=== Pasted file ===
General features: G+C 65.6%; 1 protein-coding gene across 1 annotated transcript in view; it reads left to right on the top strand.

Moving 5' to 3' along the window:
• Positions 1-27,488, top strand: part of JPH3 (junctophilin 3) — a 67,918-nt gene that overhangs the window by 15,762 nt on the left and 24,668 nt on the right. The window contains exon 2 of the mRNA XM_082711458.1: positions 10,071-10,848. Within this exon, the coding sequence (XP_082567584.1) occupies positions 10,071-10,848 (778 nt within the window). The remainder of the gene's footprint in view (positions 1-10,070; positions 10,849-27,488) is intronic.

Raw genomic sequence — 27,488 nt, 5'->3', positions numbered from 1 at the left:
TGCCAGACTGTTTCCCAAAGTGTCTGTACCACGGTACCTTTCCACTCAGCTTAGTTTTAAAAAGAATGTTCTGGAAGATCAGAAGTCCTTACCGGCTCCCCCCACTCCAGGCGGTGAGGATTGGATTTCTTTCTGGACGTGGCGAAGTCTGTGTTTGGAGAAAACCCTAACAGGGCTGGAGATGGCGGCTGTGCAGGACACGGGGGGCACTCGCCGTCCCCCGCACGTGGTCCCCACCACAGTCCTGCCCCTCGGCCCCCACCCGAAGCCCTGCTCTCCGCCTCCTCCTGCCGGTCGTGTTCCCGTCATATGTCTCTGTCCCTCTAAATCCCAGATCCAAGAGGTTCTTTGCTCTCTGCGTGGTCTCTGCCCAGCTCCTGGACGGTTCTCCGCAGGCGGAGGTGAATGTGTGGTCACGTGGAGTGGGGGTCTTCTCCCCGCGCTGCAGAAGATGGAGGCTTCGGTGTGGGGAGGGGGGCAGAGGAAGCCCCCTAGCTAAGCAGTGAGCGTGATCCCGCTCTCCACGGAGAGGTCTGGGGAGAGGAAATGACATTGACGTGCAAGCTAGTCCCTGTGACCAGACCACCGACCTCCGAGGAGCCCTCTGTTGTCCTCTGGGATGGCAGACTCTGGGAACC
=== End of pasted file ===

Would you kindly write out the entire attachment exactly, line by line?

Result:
General features: G+C 65.6%; 1 protein-coding gene across 1 annotated transcript in view; it reads left to right on the top strand.

Moving 5' to 3' along the window:
• Positions 1-27,488, top strand: part of JPH3 (junctophilin 3) — a 67,918-nt gene that overhangs the window by 15,762 nt on the left and 24,668 nt on the right. The window contains exon 2 of the mRNA XM_082711458.1: positions 10,071-10,848. Within this exon, the coding sequence (XP_082567584.1) occupies positions 10,071-10,848 (778 nt within the window). The remainder of the gene's footprint in view (positions 1-10,070; positions 10,849-27,488) is intronic.

Raw genomic sequence — 27,488 nt, 5'->3', positions numbered from 1 at the left:
TGCCAGACTGTTTCCCAAAGTGTCTGTACCACGGTACCTTTCCACTCAGCTTAGTTTTAAAAAGAATGTTCTGGAAGATCAGAAGTCCTTACCGGCTCCCCCCACTCCAGGCGGTGAGGATTGGATTTCTTTCTGGACGTGGCGAAGTCTGTGTTTGGAGAAAACCCTAACAGGGCTGGAGATGGCGGCTGTGCAGGACACGGGGGGCACTCGCCGTCCCCCGCACGTGGTCCCCACCACAGTCCTGCCCCTCGGCCCCCACCCGAAGCCCTGCTCTCCGCCTCCTCCTGCCGGTCGTGTTCCCGTCATATGTCTCTGTCCCTCTAAATCCCAGATCCAAGAGGTTCTTTGCTCTCTGCGTGGTCTCTGCCCAGCTCCTGGACGGTTCTCCGCAGGCGGAGGTGAATGTGTGGTCACGTGGAGTGGGGGTCTTCTCCCCGCGCTGCAGAAGATGGAGGCTTCGGTGTGGGGAGGGGGGCAGAGGAAGCCCCCTAGCTAAGCAGTGAGCGTGATCCCGCTCTCCACGGAGAGGTCTGGGGAGAGGAAATGACATTGACGTGCAAGCTAGTCCCTGTGACCAGACCACCGACCTCCGAGGAGCCCTCTGTTGTCCTCTGGGATGGCAGACTCTGGGAACC